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Quick reference medical handouts used by Pediatric offices


Many Triggers Cause Daytime Wetting


Pediatricians are often asked to check a child who is either urinating frequently or wetting themselves in school. These youngsters do not complain of pain when voiding and usually have no problem with bladder control when sleeping. A check of the urine reveals no signs of infection or diabetes. The problem is mostly an inconvenience for the child. However, for the parents the problem can be infuriating, especially when the child must frequently visit the bathroom during meals or while driving in the car.

The most common reason for daytime wetting, particularly in boys, is holding their urine to the last possible minute. Children commonly become so engrossed in play activities that they ignore the bladder’s signal to urinate. These children often fidget, press their legs together, squirm while sitting, or adopt other postures that suppress the need to void. After several signals are ignored, however, the bladder no longer can be suppressed and an incontinent episode results.

Recently toilet trained children frequently begin wetting during the day after they lose the motivation to remain dry. During the toilet training process, youngsters are often rewarded with smiles and stickers for going to the bathroom. They enjoy the attention received from their parents. Soon, dry pants become expected by the parents and the child receives less attention for staying dry and forgets to go to the bathroom.

Some elementary school children with daytime wetting prefer not to use the bathroom at school, especially if a school bully is lurking about. Occasionally the school bus leaves before the child has had a chance to use the toilet or the trip home is too long.

Emotional stress is a frequent cause of daytime wetting. The incontinence may begin after a known stress, such as starting kindergarten or a new school, the death of a relative, or a family illness. Most of the time, however, incontinence due to stress has no readily identifiable cause. The common age-range for this reaction to stress is from ages four to twelve. If the cause of her stress is identified and eliminated, the problem usually disappears within weeks. If not, the frequency may persist for two to three months.

If the child is a girl, using bubble bath or heavily scented toilet paper can cause an inflammation of the urethra and produce daytime wetting and urinary frequency.

Constipation can also be associated with daytime wetting. It is thought that the pressure of the stool in the large intestines triggers a reflex in the bladder, causing the child suddenly to void during the day.

Occasionally, a child with urinary frequency will be found to drink a large number of drinks containing caffeine, which can cause this symptom. Certain soft drinks, such as Mountain Dew®, Dr. Pepper® and Sprite® are often associated with urinary frequency. Reducing the child's caffeine intake usually stops the frequency.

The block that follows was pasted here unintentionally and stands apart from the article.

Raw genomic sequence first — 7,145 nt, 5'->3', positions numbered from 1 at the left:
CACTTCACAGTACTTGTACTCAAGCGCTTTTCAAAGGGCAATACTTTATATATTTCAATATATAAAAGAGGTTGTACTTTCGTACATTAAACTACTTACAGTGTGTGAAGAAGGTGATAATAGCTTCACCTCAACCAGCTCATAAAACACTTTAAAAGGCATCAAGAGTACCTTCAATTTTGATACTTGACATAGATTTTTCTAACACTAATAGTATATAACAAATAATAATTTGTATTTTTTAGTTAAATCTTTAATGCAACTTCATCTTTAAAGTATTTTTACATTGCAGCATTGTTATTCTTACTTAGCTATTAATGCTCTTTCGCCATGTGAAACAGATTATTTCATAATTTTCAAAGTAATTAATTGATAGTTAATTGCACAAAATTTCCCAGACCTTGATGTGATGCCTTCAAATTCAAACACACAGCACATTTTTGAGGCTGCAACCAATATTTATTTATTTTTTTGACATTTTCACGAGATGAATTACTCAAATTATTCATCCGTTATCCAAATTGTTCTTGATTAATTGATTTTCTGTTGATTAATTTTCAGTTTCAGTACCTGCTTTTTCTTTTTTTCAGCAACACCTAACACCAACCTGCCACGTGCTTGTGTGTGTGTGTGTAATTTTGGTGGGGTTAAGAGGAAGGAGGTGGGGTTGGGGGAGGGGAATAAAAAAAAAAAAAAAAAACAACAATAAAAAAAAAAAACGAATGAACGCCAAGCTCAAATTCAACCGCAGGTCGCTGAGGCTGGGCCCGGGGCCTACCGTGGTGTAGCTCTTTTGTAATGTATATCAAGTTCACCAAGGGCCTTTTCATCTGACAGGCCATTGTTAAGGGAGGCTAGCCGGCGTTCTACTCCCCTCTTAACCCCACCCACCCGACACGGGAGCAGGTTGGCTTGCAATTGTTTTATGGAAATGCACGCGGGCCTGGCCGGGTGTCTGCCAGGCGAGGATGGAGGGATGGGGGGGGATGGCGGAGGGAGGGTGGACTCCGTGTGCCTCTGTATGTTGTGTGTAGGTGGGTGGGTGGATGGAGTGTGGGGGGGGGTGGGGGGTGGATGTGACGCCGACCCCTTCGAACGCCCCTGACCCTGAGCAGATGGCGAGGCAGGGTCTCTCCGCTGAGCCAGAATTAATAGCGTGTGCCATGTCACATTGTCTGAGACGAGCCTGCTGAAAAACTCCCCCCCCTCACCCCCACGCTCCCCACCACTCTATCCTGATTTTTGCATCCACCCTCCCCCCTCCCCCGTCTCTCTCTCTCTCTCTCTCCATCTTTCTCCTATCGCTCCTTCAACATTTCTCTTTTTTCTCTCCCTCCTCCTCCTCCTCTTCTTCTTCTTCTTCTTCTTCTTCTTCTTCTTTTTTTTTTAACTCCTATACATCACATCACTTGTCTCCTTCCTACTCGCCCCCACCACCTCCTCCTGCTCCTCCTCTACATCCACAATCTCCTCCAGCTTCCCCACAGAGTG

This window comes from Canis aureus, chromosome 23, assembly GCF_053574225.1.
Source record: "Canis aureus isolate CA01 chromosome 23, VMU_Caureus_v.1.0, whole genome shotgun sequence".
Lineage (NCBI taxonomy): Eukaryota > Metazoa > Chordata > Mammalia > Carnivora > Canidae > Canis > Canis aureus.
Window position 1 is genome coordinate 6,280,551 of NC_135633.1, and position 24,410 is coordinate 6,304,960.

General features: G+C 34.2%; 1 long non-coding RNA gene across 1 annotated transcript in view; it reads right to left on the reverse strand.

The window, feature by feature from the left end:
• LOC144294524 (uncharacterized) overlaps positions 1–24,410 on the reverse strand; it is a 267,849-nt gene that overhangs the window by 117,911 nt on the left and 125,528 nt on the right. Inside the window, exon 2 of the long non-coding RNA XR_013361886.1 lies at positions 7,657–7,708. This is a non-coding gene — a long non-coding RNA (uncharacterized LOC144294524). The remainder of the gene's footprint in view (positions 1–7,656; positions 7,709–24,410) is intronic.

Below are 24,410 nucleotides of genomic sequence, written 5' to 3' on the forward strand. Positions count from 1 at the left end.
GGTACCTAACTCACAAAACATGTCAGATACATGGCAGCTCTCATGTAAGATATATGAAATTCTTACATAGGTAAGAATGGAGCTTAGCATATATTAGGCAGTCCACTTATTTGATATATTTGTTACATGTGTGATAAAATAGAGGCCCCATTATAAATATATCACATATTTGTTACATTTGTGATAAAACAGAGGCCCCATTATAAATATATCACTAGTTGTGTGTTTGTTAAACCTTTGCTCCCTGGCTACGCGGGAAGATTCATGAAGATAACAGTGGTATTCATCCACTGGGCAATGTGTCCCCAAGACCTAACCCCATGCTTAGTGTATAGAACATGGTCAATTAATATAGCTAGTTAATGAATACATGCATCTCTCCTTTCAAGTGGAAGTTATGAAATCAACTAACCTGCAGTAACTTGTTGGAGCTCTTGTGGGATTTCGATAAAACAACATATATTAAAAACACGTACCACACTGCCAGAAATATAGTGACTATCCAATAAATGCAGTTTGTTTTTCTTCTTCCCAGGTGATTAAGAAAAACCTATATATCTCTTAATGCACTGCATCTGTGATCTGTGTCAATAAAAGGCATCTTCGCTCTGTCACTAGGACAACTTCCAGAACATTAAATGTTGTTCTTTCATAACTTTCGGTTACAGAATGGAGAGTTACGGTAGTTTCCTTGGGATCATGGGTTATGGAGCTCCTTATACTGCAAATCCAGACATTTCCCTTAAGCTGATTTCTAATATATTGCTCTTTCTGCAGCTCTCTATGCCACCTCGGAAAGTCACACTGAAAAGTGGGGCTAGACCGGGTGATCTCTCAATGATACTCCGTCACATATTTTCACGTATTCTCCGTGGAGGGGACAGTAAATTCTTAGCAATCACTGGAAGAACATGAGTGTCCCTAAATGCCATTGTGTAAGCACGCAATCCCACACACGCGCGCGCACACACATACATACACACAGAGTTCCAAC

Ninety-five percent of voiding problems in children are functional. Having your child checked by their pediatrician and performing a urinalysis will usually identify the five percent that have a medical cause.

Treatment consists of reducing the youngster’s embarrassment and reducing the parent’s frustration. Parents often assume that their child’s daytime wetting and urinary frequency is due to laziness or silliness. Criticism and punishment will only prolong the problem. It will be important to reassure the child that there is nothing wrong with their body, and that they will gradually return to a normal pattern.

In a study of over 20,000 schoolchildren living in four continents, "wetting pants in class" was the third most stressful event mentioned, ranking only behind "losing a parent" and "going blind." Teachers can encourage the child to go to the bathroom at recess or between classes and will help to avoid the embarrassment of incontinence. Children should have a change of clothes at school and a plastic bag in which to store their wet clothes. Youngsters who hold their urine to the last minute should be encouraged to go to the bathroom immediately once they get the urge to urinate. Although the child might deny the need to void, parents should make it a rule that the child tries before going outside to play or leaving in the car.

With patience and positive reinforcement, the problem of daytime wetting will resolve over time. Parents should ignore the wetting and urinary frequency, they should not keep a record, and should stop talking about it. Understanding parents should do whatever they can to help their child relax until the problem resolves on its own.

 

As a reminder, this information should not be relied on as medical advice and is not intended to replace the advice of your child’s pediatrician. Please read our full disclaimer.

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